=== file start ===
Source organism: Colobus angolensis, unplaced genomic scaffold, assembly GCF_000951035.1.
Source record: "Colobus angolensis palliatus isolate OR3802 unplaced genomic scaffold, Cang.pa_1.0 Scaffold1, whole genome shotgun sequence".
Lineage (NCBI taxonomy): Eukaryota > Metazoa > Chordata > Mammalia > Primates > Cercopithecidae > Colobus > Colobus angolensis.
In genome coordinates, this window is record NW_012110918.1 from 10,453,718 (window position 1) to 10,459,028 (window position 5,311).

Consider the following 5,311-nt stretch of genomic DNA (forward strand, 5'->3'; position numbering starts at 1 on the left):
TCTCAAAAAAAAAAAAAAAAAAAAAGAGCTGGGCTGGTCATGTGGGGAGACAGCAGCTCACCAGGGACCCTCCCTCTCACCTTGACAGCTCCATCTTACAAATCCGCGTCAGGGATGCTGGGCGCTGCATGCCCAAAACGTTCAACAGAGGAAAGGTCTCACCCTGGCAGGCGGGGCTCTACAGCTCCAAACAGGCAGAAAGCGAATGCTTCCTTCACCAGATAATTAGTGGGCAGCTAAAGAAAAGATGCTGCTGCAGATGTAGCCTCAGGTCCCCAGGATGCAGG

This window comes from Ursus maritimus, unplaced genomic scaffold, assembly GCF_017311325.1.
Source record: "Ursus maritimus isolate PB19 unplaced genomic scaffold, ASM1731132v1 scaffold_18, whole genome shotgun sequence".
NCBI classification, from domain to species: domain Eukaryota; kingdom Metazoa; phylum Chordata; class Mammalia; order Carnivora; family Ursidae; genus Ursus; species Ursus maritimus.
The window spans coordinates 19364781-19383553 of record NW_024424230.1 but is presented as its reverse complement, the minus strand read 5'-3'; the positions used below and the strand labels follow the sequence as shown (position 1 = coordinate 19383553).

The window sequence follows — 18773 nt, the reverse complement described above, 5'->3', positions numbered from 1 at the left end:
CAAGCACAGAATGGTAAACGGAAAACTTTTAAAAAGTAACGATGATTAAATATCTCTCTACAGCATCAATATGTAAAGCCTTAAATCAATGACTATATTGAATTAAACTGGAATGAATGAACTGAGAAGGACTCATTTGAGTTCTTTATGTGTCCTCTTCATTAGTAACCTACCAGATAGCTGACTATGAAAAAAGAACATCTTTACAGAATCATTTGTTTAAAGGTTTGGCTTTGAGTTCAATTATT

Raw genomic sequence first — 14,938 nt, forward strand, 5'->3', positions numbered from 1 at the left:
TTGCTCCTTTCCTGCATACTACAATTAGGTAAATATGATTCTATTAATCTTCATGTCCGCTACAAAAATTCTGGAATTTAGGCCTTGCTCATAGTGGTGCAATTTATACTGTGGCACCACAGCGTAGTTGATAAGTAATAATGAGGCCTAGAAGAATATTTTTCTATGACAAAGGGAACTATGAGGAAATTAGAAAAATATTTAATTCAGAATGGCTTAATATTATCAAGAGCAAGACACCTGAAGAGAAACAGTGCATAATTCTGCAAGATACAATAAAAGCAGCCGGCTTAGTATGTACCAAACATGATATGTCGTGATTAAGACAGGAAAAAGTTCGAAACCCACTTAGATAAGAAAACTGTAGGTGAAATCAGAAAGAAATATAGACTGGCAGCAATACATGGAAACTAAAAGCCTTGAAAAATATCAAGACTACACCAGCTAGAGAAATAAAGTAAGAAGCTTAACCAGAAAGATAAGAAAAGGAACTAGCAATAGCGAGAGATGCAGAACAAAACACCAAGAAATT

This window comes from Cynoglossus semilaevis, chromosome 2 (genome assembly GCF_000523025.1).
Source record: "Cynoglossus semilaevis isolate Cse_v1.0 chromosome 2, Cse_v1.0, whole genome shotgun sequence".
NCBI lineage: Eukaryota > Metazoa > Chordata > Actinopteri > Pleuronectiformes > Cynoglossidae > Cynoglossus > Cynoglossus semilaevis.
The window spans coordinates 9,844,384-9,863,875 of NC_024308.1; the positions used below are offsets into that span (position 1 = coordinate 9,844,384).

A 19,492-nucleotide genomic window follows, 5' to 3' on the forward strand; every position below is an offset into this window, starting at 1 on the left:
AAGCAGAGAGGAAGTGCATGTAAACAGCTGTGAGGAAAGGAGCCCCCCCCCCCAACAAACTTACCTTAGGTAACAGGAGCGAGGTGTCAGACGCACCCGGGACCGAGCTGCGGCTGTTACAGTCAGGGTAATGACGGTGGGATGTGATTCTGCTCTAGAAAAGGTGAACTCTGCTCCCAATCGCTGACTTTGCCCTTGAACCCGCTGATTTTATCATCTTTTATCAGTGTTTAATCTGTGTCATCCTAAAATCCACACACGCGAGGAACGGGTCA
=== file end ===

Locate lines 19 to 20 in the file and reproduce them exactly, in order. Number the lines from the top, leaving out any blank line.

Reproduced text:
A 19,492-nucleotide genomic window follows, 5' to 3' on the forward strand; every position below is an offset into this window, starting at 1 on the left:
AAGCAGAGAGGAAGTGCATGTAAACAGCTGTGAGGAAAGGAGCCCCCCCCCCCAACAAACTTACCTTAGGTAACAGGAGCGAGGTGTCAGACGCACCCGGGACCGAGCTGCGGCTGTTACAGTCAGGGTAATGACGGTGGGATGTGATTCTGCTCTAGAAAAGGTGAACTCTGCTCCCAATCGCTGACTTTGCCCTTGAACCCGCTGATTTTATCATCTTTTATCAGTGTTTAATCTGTGTCATCCTAAAATCCACACACGCGAGGAACGGGTCA